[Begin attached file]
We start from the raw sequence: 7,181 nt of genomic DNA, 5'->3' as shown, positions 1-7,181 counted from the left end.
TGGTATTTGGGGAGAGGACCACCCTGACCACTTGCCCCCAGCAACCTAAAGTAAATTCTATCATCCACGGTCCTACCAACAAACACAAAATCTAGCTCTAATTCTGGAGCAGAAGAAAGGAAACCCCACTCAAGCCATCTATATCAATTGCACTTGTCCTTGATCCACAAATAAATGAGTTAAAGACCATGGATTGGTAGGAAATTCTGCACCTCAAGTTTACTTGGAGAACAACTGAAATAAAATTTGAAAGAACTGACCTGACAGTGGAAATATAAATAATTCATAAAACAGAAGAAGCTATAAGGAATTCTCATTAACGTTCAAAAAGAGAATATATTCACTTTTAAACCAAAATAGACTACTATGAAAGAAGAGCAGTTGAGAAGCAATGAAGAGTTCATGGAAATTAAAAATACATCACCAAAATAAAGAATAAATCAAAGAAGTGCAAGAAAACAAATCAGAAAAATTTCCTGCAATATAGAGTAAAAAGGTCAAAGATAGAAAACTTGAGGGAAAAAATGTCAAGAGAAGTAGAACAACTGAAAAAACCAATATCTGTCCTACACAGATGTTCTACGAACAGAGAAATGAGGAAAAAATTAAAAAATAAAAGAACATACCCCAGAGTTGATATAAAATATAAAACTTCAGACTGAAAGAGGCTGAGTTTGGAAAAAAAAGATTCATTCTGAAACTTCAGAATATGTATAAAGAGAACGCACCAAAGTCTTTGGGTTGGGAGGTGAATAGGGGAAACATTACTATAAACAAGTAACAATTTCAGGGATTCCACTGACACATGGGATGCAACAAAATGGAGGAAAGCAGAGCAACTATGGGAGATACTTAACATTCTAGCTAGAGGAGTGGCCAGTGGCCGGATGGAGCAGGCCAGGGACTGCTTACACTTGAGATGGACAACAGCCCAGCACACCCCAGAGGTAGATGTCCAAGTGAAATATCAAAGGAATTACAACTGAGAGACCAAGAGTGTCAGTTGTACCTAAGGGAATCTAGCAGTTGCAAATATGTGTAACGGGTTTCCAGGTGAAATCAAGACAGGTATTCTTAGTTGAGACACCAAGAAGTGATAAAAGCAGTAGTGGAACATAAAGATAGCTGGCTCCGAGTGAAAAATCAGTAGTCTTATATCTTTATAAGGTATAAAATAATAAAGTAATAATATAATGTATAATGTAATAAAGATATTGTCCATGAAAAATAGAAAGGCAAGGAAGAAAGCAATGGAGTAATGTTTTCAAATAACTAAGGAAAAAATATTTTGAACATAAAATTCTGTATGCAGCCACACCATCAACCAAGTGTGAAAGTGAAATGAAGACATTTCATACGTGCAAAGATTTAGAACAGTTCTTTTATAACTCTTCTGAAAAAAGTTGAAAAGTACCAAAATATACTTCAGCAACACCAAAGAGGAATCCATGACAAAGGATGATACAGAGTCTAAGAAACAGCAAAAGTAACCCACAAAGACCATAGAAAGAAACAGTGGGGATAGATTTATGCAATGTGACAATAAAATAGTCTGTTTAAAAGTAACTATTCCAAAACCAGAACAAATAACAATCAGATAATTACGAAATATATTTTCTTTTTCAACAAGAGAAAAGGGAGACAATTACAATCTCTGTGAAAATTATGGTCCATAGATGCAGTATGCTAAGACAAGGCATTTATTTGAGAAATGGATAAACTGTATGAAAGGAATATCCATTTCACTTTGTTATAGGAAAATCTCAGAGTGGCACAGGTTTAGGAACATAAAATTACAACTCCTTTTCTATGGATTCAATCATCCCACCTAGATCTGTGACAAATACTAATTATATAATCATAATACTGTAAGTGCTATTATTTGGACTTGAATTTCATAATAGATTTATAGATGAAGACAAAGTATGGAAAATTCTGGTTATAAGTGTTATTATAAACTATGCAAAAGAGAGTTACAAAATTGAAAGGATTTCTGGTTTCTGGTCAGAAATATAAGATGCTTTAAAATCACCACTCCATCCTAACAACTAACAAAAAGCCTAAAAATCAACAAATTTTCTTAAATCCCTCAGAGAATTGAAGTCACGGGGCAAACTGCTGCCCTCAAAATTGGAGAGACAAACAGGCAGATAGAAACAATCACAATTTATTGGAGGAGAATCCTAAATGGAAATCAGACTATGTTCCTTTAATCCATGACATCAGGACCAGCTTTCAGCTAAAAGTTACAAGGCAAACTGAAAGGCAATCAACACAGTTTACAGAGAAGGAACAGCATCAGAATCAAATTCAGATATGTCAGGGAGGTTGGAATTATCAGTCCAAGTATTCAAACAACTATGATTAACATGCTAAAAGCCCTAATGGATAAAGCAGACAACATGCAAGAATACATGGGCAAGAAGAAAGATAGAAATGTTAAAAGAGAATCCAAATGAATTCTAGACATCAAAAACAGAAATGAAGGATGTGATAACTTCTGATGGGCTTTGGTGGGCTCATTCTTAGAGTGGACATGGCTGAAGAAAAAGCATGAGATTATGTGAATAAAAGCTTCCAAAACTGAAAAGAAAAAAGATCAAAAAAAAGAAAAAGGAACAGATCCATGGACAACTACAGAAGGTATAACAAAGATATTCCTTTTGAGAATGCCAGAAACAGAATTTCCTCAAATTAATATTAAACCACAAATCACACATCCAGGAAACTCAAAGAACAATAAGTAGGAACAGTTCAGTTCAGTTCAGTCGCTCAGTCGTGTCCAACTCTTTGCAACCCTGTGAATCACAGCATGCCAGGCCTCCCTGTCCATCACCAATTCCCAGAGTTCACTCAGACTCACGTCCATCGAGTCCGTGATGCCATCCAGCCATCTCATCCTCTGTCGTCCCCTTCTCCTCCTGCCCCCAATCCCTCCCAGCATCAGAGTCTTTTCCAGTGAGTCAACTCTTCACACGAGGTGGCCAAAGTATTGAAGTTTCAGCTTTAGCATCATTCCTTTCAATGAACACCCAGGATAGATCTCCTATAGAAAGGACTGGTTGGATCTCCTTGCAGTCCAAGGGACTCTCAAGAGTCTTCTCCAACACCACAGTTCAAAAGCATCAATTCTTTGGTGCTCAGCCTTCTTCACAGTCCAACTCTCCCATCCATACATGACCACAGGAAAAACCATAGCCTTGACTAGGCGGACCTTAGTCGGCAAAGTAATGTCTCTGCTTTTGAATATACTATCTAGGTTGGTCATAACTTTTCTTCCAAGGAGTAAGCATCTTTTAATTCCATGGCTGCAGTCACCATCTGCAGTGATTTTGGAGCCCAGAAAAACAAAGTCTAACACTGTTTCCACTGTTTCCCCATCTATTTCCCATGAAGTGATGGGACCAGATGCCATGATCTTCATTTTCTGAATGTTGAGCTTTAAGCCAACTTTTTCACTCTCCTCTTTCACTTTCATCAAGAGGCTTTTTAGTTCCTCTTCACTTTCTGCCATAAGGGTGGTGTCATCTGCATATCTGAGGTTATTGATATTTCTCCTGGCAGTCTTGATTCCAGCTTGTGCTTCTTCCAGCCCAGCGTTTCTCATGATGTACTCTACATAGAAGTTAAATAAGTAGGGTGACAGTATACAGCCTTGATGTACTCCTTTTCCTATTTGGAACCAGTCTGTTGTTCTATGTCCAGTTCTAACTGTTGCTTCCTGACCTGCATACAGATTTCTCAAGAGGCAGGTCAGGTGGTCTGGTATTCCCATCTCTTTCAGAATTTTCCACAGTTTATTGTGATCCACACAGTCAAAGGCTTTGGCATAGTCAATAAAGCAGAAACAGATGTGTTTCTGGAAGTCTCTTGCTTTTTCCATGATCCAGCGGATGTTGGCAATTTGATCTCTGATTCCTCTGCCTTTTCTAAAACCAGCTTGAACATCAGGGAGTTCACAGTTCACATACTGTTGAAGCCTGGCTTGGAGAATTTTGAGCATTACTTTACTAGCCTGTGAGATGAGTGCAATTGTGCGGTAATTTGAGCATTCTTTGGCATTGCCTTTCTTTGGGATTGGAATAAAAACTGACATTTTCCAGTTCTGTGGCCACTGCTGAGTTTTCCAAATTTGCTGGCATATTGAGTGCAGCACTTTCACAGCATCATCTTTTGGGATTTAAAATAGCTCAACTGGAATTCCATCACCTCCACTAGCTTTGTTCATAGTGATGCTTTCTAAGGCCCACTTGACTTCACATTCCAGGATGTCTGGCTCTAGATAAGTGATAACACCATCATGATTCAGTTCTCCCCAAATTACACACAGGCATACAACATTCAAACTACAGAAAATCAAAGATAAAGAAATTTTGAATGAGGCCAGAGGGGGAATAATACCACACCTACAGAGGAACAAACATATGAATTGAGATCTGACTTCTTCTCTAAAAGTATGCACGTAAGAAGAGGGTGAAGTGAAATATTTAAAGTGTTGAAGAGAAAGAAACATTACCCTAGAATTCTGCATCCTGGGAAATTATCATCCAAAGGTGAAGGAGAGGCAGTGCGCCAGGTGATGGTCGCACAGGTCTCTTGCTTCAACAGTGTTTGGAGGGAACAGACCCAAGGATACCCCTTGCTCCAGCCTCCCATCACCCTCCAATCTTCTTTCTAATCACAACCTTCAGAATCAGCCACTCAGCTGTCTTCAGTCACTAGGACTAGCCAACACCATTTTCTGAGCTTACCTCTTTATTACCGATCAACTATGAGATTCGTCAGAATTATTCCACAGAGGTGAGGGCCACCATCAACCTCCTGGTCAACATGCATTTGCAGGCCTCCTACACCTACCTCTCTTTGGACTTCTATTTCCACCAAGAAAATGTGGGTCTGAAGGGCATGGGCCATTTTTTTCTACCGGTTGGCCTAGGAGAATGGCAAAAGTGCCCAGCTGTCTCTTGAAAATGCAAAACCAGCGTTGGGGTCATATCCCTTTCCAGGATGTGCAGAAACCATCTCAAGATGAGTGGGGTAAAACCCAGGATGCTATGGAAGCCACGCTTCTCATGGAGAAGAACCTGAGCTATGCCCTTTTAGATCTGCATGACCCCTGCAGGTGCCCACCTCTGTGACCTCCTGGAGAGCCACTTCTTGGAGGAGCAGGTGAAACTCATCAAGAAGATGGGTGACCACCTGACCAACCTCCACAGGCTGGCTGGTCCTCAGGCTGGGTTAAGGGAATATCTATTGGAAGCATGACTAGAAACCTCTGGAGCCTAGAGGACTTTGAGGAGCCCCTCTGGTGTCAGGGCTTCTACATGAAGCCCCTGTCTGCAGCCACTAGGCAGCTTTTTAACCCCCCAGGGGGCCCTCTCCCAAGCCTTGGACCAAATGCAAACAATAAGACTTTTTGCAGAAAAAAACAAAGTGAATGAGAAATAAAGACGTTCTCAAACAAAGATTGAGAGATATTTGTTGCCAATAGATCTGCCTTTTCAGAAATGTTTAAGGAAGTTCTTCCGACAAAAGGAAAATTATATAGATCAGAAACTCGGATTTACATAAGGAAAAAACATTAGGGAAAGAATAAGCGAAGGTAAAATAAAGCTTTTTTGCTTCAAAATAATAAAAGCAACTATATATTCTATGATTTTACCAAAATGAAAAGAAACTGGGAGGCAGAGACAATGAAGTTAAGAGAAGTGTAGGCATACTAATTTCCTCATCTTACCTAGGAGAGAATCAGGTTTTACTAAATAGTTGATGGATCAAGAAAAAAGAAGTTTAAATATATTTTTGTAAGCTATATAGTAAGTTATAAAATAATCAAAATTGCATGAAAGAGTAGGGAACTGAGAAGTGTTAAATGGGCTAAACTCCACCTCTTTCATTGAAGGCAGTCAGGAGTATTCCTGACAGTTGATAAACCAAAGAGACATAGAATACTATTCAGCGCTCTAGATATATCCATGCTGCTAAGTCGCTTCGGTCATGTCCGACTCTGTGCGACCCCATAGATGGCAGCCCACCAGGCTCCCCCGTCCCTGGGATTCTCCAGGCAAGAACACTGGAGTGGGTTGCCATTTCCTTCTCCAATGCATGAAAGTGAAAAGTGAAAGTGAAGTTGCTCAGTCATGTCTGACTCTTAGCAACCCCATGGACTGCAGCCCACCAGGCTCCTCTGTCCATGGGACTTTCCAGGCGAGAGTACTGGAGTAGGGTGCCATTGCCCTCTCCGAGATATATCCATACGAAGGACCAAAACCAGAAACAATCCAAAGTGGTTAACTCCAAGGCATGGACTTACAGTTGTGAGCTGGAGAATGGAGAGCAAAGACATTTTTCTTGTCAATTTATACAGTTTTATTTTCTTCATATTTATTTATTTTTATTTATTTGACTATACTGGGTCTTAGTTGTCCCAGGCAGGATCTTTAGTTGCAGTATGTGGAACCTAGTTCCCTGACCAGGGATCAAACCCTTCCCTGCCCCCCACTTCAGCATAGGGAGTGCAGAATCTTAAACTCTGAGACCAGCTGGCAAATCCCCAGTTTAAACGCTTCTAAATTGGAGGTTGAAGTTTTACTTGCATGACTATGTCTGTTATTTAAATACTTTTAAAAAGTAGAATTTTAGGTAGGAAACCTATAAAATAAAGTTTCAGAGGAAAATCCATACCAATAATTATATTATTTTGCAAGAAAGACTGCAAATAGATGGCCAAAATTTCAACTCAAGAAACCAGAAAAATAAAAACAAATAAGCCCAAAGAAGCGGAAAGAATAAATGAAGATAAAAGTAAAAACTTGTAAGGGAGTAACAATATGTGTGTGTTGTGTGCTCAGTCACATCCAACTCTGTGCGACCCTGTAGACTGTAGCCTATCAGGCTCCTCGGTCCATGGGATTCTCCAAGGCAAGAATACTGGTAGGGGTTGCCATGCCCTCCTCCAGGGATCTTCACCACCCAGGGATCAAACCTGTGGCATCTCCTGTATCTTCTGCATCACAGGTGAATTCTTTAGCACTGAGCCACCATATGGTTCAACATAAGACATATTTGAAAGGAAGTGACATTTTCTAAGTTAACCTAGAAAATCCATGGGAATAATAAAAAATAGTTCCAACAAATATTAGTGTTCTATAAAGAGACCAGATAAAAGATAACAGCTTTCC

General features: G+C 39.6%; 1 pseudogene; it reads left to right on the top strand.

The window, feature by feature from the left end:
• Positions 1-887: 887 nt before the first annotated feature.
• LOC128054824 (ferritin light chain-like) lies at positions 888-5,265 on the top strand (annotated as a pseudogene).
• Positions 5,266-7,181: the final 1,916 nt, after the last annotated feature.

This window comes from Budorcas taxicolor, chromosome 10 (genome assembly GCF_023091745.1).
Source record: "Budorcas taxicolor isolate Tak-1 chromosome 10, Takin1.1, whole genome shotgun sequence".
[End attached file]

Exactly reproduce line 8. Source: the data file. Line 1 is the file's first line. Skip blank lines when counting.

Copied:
This window comes from Budorcas taxicolor, chromosome 10 (genome assembly GCF_023091745.1).